The business model of a small developer depends on relationships, resourcefulness, and adaptability. Many Memphians look at their neighborhoods and wish someone would fix a building, fill a storefront, or create something new in a vacant, overgrown lot. The Emerging Developer Boot Camp is for those “someones” - people who see opportunity in this city and need some help figuring out how to channel that into a physical impact and legacy.

Someone like... 

  • An electrician who has been a subcontracting for a while. They’re itching to lead their own project and feel confident that between their own skills and connections to other trades it would get done right. They’re on the lookout for a project idea and need some help identifying opportunity and assessing whether something is a good deal.

  • A project manager at a local housing organization who wants to build an 8-plex on one of many lots available through a land bank. They need help picking a site, crunching the numbers, and designing a dignified building. Their goal is to create something affordable by design, not by subsidy.
  • A church has been raising funds to build a community home for victims of abuse in their neighborhood. They already own the land and have found some comparable projects that inspire them but do not know what to do next.
  • An orthodontist is looking to diversify their investment portfolio and sees local real estate as an ethical and meaningful place to put their money to work.
  • A bank is having a hard time finding suitable projects to which they can lend capital and fulfill their obligations as per the Community Reinvestment Act. They are looking to support locals who have the capacity and character to make great things happen, but need the cash to get started.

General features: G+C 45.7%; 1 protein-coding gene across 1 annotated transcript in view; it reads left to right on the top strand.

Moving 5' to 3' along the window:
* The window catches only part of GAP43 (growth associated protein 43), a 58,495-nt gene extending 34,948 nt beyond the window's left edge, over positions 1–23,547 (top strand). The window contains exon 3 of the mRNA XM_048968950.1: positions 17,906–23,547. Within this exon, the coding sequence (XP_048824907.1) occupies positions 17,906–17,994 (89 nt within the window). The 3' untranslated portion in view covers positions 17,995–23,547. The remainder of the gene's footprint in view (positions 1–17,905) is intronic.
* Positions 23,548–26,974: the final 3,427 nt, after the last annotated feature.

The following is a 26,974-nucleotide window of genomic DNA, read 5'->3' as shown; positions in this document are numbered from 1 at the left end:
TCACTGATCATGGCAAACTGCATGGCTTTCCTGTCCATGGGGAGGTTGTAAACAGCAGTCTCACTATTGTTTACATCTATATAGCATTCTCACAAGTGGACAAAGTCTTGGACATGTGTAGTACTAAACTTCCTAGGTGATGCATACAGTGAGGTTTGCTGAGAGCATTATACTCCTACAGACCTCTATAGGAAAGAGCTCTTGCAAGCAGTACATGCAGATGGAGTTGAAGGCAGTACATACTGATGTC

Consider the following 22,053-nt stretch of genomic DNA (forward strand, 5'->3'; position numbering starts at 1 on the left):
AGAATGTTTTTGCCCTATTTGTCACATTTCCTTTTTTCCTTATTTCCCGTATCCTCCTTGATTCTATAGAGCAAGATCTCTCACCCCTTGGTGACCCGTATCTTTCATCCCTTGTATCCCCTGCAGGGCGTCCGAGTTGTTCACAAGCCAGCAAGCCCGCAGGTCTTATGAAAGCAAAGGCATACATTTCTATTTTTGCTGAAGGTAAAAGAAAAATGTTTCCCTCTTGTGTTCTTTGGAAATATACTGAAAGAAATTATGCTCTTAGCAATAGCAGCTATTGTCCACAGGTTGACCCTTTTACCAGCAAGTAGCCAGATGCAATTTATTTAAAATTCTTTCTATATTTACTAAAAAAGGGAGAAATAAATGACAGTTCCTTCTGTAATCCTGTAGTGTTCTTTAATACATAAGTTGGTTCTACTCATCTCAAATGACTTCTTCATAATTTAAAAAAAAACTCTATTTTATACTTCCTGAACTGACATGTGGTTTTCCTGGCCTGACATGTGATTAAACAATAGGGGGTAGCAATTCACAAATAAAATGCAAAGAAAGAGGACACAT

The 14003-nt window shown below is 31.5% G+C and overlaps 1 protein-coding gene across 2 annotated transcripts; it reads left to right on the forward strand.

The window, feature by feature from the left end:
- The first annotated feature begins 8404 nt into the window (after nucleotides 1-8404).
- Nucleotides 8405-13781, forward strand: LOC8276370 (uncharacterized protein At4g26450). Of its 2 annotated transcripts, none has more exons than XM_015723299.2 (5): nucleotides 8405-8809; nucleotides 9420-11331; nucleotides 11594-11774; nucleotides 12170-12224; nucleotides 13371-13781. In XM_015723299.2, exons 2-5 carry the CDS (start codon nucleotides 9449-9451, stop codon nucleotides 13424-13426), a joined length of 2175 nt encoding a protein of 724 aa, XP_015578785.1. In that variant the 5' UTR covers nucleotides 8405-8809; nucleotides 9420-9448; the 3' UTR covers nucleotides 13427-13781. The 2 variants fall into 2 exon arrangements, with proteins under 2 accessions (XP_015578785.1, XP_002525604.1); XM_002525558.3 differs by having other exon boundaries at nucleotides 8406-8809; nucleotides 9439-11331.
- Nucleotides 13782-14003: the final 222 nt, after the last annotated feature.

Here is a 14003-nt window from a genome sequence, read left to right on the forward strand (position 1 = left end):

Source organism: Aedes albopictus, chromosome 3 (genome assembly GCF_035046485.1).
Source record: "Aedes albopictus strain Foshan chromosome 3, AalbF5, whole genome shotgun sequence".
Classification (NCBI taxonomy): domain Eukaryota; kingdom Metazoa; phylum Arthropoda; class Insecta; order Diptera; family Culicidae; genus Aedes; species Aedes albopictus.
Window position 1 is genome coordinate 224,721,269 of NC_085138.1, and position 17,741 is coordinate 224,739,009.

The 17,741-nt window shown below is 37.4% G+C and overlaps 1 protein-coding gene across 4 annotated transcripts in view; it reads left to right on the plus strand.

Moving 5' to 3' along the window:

• The director of a business improvement area is looking for ways to support their members. They know plenty of small business owners and the ins and outs of every commercial building on their block. What they need is a strategy and set of tools to make the most of every square foot they steward.
  • An economic development officer knows the importance of small scale and bottom-up investment. They are looking for creative ways to apply their tools, influence, and budget to support small scale actors without trying to micro-manage their success.
  • A team of staff from the City are feeling discouraged. They’ve done their best to create plans and programs to encourage walkable urban development. Still, every proposal that lands on their desk is less than ideal. They want to see things from a developer’s perspective - how would one go about building something beautiful, affordable, and walkable?